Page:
Home AEC Woodinville Whiskey & LVMH Emphasize Brand through Quincy Expansion

Woodinville Whiskey & LVMH Emphasize Brand through Quincy Expansion

Woodinville Whiskey, LVMH, Quincy, Graham Baba, JSL Engineering, Rimmer & Roeter, AHBL
Courtesy of Graham Baba

By Bekka Wiedenmeyer

Woodinville Whiskey, a dream turned reality by founders Orlin Sorensen and Brett Carlile, has found a second home nearly three hours east of Seattle in Quincy, Washington. The craft whiskey distillery, which was founded in 2010, currently has primary residence in Woodinville, a city just northeast of Seattle and part of the greater metropolitan area. With the help of a project team led by Seattle-based architecture firm Graham Baba Architects, the dream is now expanding with a multiphase plan that includes a processing and bottling building and multiple barrel rickhouses for aging. 

“It’s a different type of project than we work on a lot, the industrial nature of it,” said Andy Brown, design and project architect at Graham Baba. “There was a lot of complexity and a lot of things that were behind the scenes that you don’t necessarily see in the architecture, but in the end, it was a pretty rewarding project for us. [It was] great partnering with Woodinville Whiskey because they really just committed to the vision. It’s always nice to work with clients like that.”

This is not the first time Graham Baba has worked with Woodinville Whiskey on a project. Previously, Graham Baba partnered with developers on the original Woodinville site where the distillery is headquartered, with Woodinville Whiskey in mind as the primary tenant. When Woodinville Whiskey was acquired by Moët Hennessy USA in 2017, formally joining the LVMH family, the need grew for expanded facilities.

“It’s a big international luxury goods brand and we were excited that there was a lot of momentum,” Brown said. “This is just an important project for them and for the bigger brand.”

Graham Baba Architects is the architect of record for the project, led by co-founder Brett Baba, design and project manager Susan Tillack, and Brown. Washington-based firm AHBL provided landscape architecture services, JSL Engineering served as civil and structural engineer and Rimmer & Roeter acted as contractor.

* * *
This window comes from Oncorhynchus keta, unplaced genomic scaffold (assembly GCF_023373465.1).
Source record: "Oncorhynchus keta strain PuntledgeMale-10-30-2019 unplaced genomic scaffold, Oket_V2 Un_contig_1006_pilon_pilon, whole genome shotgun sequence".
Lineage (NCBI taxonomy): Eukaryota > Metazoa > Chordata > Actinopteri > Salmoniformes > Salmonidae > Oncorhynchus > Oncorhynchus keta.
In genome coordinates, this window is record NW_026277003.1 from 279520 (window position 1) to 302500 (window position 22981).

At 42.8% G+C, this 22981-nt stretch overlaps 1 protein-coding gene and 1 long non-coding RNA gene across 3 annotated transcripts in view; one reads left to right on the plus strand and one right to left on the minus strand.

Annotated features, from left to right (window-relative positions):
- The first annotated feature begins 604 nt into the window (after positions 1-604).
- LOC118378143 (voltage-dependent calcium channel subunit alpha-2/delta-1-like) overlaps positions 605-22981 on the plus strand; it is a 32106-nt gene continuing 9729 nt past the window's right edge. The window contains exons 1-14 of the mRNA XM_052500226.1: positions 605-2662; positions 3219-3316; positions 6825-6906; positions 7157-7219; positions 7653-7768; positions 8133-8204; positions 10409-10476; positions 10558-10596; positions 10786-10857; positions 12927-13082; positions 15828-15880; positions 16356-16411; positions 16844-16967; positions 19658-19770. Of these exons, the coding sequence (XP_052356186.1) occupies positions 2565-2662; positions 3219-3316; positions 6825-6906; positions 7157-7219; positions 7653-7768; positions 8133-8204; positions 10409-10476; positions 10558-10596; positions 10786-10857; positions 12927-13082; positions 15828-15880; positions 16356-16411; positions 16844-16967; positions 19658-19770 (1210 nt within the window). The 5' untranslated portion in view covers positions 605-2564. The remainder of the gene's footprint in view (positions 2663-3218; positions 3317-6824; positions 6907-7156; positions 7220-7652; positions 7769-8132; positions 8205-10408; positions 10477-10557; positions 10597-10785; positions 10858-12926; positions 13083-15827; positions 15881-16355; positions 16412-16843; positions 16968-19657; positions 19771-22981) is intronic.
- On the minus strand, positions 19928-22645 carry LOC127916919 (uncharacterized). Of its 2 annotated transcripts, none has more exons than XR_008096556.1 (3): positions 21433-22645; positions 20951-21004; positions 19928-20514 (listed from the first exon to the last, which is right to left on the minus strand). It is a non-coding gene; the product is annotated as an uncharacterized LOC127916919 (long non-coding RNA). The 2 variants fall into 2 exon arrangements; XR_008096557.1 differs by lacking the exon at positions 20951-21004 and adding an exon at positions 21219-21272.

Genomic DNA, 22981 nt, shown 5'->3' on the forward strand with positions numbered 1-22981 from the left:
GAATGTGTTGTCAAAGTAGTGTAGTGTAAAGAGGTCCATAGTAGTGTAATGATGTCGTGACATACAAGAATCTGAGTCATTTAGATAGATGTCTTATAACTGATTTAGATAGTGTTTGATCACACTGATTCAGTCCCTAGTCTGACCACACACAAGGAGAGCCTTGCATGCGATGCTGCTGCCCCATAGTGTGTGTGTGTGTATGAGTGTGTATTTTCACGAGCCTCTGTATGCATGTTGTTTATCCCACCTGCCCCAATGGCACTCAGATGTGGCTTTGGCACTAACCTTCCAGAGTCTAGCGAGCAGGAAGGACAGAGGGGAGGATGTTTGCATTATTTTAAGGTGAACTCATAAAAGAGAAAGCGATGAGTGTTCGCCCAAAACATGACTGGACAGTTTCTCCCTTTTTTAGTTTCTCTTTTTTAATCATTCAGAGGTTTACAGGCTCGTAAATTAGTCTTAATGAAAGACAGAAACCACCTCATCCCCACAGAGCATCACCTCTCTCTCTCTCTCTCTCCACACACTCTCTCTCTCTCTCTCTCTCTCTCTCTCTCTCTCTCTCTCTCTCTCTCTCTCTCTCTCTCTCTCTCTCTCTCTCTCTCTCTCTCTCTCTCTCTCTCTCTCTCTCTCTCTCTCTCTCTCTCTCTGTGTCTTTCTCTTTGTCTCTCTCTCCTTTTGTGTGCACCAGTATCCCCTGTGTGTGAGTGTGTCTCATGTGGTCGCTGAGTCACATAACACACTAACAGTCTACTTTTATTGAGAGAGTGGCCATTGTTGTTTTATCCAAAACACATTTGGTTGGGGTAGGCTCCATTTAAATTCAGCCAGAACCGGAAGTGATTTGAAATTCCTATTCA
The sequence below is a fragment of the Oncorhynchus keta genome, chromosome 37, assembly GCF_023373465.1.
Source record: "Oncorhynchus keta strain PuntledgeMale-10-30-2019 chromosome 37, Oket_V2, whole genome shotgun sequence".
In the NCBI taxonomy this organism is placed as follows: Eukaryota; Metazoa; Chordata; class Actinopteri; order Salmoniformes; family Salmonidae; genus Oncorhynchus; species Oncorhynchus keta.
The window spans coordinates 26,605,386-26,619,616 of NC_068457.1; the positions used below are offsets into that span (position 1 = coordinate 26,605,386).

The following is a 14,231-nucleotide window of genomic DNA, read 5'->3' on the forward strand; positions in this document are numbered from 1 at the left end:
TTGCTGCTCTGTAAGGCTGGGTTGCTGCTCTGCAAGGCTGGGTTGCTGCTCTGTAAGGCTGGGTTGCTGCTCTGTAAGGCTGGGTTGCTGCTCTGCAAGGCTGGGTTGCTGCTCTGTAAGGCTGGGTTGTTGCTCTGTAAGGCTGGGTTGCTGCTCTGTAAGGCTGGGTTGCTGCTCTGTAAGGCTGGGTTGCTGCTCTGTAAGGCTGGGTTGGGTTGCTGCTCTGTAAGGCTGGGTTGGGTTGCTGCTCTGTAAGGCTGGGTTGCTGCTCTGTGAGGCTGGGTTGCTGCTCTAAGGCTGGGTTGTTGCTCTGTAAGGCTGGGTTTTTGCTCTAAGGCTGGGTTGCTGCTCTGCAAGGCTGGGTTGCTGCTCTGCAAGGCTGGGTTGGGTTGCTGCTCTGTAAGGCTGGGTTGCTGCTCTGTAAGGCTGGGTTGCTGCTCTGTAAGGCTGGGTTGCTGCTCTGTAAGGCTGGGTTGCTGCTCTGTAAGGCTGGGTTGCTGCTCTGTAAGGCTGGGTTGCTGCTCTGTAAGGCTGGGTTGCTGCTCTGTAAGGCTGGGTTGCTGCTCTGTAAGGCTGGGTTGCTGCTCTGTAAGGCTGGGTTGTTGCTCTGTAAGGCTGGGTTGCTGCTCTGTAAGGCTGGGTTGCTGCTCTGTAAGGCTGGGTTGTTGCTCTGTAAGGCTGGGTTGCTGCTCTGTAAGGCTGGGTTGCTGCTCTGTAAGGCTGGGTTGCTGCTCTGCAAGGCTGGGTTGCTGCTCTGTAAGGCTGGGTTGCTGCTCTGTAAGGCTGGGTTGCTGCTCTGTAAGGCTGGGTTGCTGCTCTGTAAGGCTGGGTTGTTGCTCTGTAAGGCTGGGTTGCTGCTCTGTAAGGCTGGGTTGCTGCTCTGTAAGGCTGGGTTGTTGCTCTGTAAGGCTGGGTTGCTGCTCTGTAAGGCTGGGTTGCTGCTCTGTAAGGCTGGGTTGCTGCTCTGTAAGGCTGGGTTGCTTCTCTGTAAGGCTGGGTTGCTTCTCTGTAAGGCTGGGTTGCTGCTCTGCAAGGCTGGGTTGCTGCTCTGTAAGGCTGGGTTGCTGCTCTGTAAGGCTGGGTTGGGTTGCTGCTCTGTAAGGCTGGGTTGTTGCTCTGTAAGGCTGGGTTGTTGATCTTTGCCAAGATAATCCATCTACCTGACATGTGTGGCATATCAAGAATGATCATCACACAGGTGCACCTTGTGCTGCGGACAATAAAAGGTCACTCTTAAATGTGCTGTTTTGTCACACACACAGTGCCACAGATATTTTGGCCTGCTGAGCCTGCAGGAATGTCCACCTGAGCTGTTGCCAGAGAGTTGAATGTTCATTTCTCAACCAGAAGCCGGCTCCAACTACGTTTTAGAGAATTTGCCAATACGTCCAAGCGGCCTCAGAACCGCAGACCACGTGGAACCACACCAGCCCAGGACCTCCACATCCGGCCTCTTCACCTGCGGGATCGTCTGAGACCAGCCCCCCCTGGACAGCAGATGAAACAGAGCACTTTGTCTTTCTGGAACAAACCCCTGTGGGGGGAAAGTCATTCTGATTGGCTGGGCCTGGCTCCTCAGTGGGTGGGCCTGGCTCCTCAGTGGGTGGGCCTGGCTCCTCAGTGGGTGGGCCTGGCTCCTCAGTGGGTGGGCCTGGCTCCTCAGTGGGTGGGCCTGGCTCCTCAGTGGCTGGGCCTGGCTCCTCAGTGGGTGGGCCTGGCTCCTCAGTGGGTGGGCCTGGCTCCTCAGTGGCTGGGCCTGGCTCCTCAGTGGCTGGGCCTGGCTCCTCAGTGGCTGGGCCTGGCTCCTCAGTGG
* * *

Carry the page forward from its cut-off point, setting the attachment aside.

The new facilities are located on 10 acres of land in Quincy that originally belonged to the Omlin Family Farm, which exclusively grows the grain for Woodinville Whiskey. The client, Woodinville Whiskey and LVMH, were excited to see how the project team could design and incorporate such elements of the Woodinville Whiskey brand in the expansion.

“They really trusted us from the beginning,” Brown said. “Their building in Woodinville has become such an important part of their brand, like an illustration of that building is on their label for bottled whiskey they sell, and so that building has become very important to them. There was a lot of trust pretty early on in the conceptual design phase as we were looking at options for Quincy… The parent company LVMH was also very excited about what we were able to bring to what would otherwise be fairly industrial buildings.” 

Brown mentioned that this is something in which Brett Baba, partner in charge, has been interested for a long time.

“How can you take these somewhat generic, often not particularly interesting prefabricated metal buildings and through some small, subtle but important design codes, make them into interesting architecture?” Brown said.

The buildings, which range from 40 to 70 feet wide and 400 feet long, are clad in dark metal siding and Kebony wood, and leverage the cost-effectiveness of prefabricated metal buildings with the deep brown tones of bourbon. Kebony wood is a processed wood product with high durability, which Brown said is important for an industrial site such as this, and invokes the warmth of the Woodinville Whiskey label. The team also incorporated wood and rusted steel elements at the front door and loading bays, as well as Corten-clad sliding barn doors on the barrel rickhouses.